Gertrude Hoffmann was a world-famous Vaudevillian entertainer. A bold character who gained notoriety for her risqué dance performances as Salome in the early 1900s—for which she earned the distinction of having her name become both a verb (doing a “Gertrude Hoffmann”) and a noun (stripping down to one’s “Gertrude Hoffmanns”)—she went on to become an astute businesswoman and one of the first female dance directors and choreographers in Vaudeville and Broadway.
She was also something of an influencer, her name and likeness being used to promote products like Adam’s California Fruit Gum and Harley-Davidson motorcycles.
Gertrude and fifty performers headlined the Milwaukee Motorcycle Club benefit night at the Majestic Theatre in 1915. Whether that performance introduced Gertrude to Harley-Davidson can only be speculated, but four years later she is photographed purchasing a 1920 J Twin cylinder model and sidecar from C. H. Lang in Chicago.
The image was picked up and re-used in newspapers and motorcycle publications across North America. Gertrude was on tour and local dealerships took advantage of the notoriety: When Gertrude’s show appeared in their towns, many dealers used the opportunity to draw a connection with the famed entertainer through newspaper advertising.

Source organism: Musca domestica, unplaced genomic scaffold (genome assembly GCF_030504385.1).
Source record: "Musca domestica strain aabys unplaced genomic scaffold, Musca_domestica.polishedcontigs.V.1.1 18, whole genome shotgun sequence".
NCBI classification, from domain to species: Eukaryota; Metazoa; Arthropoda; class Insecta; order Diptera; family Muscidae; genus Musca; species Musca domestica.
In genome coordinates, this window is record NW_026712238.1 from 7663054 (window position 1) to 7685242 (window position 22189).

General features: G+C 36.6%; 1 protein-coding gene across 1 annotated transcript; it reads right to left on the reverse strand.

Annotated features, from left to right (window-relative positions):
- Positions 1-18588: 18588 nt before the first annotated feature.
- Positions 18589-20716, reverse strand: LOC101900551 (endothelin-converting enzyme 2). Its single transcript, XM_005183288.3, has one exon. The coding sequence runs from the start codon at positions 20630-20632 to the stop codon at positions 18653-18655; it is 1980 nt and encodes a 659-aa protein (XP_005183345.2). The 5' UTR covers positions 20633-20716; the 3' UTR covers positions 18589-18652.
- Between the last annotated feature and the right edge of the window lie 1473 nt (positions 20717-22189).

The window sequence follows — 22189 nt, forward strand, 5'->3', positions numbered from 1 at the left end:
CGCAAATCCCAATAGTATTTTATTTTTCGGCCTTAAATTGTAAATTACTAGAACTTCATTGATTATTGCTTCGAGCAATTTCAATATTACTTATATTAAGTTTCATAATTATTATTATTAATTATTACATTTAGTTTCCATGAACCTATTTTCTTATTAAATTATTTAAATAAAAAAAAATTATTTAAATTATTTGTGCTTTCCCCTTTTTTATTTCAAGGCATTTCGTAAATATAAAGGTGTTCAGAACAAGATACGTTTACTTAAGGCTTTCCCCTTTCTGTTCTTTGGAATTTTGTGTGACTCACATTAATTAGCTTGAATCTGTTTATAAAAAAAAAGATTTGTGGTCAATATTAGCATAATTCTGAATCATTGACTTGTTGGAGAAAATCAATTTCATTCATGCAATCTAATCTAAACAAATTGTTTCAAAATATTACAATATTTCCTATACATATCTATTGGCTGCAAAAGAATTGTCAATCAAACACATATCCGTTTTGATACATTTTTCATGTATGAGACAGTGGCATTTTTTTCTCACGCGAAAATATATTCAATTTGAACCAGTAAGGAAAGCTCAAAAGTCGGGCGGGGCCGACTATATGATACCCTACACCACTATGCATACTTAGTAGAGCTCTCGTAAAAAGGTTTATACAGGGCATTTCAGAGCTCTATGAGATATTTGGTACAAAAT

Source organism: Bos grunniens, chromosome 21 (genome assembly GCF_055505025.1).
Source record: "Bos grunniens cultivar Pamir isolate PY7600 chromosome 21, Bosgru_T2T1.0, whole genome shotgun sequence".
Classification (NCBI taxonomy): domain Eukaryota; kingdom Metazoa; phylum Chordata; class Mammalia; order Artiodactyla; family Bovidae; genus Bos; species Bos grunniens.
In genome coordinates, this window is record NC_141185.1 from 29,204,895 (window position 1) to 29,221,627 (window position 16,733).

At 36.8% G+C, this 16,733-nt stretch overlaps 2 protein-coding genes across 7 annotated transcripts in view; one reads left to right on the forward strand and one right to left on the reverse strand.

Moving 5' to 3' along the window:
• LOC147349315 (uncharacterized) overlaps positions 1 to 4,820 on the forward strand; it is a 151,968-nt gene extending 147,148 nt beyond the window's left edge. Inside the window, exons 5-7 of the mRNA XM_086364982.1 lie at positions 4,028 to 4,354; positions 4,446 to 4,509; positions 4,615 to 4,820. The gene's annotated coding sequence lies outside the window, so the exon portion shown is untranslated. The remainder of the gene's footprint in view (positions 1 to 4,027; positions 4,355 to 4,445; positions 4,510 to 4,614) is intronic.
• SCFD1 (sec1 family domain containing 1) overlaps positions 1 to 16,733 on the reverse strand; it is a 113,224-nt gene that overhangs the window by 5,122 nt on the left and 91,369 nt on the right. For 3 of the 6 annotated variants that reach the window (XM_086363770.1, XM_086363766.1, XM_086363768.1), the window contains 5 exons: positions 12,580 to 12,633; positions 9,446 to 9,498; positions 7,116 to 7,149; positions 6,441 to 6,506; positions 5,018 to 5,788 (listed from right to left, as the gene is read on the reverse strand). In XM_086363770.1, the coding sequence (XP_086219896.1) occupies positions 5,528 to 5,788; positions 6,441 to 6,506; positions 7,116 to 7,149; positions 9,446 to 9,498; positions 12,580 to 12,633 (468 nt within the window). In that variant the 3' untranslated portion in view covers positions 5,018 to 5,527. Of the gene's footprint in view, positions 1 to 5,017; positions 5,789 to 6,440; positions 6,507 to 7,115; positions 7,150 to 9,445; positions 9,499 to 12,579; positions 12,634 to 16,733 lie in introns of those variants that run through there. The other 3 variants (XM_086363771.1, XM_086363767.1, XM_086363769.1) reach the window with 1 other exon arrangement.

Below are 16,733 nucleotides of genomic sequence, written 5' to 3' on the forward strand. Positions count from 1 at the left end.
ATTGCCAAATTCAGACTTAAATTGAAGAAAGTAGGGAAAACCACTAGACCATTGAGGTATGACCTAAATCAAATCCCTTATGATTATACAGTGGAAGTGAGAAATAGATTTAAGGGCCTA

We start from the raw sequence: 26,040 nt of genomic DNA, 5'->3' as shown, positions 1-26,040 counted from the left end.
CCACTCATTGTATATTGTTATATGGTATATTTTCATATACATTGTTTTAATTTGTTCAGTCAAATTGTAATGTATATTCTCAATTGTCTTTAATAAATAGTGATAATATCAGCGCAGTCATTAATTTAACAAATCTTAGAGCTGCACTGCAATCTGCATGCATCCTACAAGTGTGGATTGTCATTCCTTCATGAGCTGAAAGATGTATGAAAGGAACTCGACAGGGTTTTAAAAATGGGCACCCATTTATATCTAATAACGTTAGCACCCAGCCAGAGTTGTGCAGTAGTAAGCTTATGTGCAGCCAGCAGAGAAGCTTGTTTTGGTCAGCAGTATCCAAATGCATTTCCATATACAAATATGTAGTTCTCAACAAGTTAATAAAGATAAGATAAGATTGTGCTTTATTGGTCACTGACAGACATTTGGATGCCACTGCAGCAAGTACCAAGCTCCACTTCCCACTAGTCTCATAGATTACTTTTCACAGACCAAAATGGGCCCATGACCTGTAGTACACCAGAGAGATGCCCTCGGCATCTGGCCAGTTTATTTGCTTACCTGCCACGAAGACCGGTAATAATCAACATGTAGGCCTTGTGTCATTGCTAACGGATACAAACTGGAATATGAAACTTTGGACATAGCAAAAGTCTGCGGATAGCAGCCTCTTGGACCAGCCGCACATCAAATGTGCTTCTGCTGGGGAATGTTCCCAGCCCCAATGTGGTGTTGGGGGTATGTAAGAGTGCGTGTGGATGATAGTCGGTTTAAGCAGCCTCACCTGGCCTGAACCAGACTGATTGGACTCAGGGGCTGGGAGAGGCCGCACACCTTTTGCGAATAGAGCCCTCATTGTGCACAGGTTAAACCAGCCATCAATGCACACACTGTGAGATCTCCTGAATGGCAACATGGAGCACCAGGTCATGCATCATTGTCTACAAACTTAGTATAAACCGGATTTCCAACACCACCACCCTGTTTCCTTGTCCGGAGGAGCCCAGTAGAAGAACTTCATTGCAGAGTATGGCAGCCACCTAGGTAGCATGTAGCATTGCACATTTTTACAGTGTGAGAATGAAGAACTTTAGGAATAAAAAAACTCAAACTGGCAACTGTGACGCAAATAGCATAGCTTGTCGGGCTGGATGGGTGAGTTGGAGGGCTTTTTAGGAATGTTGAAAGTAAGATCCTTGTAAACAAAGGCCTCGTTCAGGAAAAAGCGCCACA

Gertrude and her husband, Max Hoffmann, were often reported to enjoy sightseeing via a motorcycle and sidecar. Although most visual media places her in the sidecar, a tale of misadventure made headlines in 1920 when Gertrude rode off, without telling anyone, to investigate the rough-and-tumble town of Burkburnett, Texas. While there, she was stopped by an officer who believed she had stolen the motorcycle. Gertrude had to prove her identity and ownership of the bike—a task that involved reviewing her personal correspondence and a phone call to a dealer in Fort Worth—before getting back on the road to Wichita Falls, where she had a matinee performance that afternoon.
Perhaps capitalizing on the media during her tour, but undoubtedly taking advantage of her fame, Harley-Davidson used Gertrude Hoffmann in a dealer-customizable print ad—one of three similar ads for the 1920 opposed-twin Sport Model. Notably, this was the first motorcycle Harley-Davidson marketed directly, though not exclusively, to women.